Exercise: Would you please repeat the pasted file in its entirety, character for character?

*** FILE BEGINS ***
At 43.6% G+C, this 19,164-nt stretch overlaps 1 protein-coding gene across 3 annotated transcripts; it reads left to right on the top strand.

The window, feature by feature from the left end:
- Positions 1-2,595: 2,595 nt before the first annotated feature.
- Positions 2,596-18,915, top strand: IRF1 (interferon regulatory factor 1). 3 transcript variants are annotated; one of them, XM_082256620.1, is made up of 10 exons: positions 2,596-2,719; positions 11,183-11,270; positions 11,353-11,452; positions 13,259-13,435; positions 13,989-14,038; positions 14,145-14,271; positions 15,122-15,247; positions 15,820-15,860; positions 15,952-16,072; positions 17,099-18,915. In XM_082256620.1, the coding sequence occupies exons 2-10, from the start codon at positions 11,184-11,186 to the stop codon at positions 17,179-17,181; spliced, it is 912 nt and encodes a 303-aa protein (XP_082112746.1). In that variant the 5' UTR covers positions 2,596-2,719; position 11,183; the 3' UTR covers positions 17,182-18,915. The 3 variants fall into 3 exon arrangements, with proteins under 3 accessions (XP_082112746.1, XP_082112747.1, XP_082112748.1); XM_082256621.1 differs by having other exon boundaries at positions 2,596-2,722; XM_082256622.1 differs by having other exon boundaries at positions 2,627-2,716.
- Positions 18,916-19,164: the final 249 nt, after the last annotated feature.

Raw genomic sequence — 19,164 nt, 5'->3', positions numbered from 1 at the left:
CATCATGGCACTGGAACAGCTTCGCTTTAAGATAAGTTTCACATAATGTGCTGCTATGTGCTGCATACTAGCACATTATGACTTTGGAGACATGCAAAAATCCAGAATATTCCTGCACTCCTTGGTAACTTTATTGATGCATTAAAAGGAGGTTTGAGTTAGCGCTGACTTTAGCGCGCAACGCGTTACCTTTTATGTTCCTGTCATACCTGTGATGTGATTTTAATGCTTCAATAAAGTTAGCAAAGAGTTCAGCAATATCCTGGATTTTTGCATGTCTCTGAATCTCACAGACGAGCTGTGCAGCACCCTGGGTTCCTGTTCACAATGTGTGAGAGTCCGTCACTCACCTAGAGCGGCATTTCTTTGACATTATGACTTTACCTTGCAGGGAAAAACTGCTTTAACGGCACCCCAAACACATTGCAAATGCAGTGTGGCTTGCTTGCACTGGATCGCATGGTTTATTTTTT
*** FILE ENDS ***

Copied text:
At 43.6% G+C, this 19,164-nt stretch overlaps 1 protein-coding gene across 3 annotated transcripts; it reads left to right on the top strand.

The window, feature by feature from the left end:
- Positions 1-2,595: 2,595 nt before the first annotated feature.
- Positions 2,596-18,915, top strand: IRF1 (interferon regulatory factor 1). 3 transcript variants are annotated; one of them, XM_082256620.1, is made up of 10 exons: positions 2,596-2,719; positions 11,183-11,270; positions 11,353-11,452; positions 13,259-13,435; positions 13,989-14,038; positions 14,145-14,271; positions 15,122-15,247; positions 15,820-15,860; positions 15,952-16,072; positions 17,099-18,915. In XM_082256620.1, the coding sequence occupies exons 2-10, from the start codon at positions 11,184-11,186 to the stop codon at positions 17,179-17,181; spliced, it is 912 nt and encodes a 303-aa protein (XP_082112746.1). In that variant the 5' UTR covers positions 2,596-2,719; position 11,183; the 3' UTR covers positions 17,182-18,915. The 3 variants fall into 3 exon arrangements, with proteins under 3 accessions (XP_082112746.1, XP_082112747.1, XP_082112748.1); XM_082256621.1 differs by having other exon boundaries at positions 2,596-2,722; XM_082256622.1 differs by having other exon boundaries at positions 2,627-2,716.
- Positions 18,916-19,164: the final 249 nt, after the last annotated feature.

Raw genomic sequence — 19,164 nt, 5'->3', positions numbered from 1 at the left:
CATCATGGCACTGGAACAGCTTCGCTTTAAGATAAGTTTCACATAATGTGCTGCTATGTGCTGCATACTAGCACATTATGACTTTGGAGACATGCAAAAATCCAGAATATTCCTGCACTCCTTGGTAACTTTATTGATGCATTAAAAGGAGGTTTGAGTTAGCGCTGACTTTAGCGCGCAACGCGTTACCTTTTATGTTCCTGTCATACCTGTGATGTGATTTTAATGCTTCAATAAAGTTAGCAAAGAGTTCAGCAATATCCTGGATTTTTGCATGTCTCTGAATCTCACAGACGAGCTGTGCAGCACCCTGGGTTCCTGTTCACAATGTGTGAGAGTCCGTCACTCACCTAGAGCGGCATTTCTTTGACATTATGACTTTACCTTGCAGGGAAAAACTGCTTTAACGGCACCCCAAACACATTGCAAATGCAGTGTGGCTTGCTTGCACTGGATCGCATGGTTTATTTTTT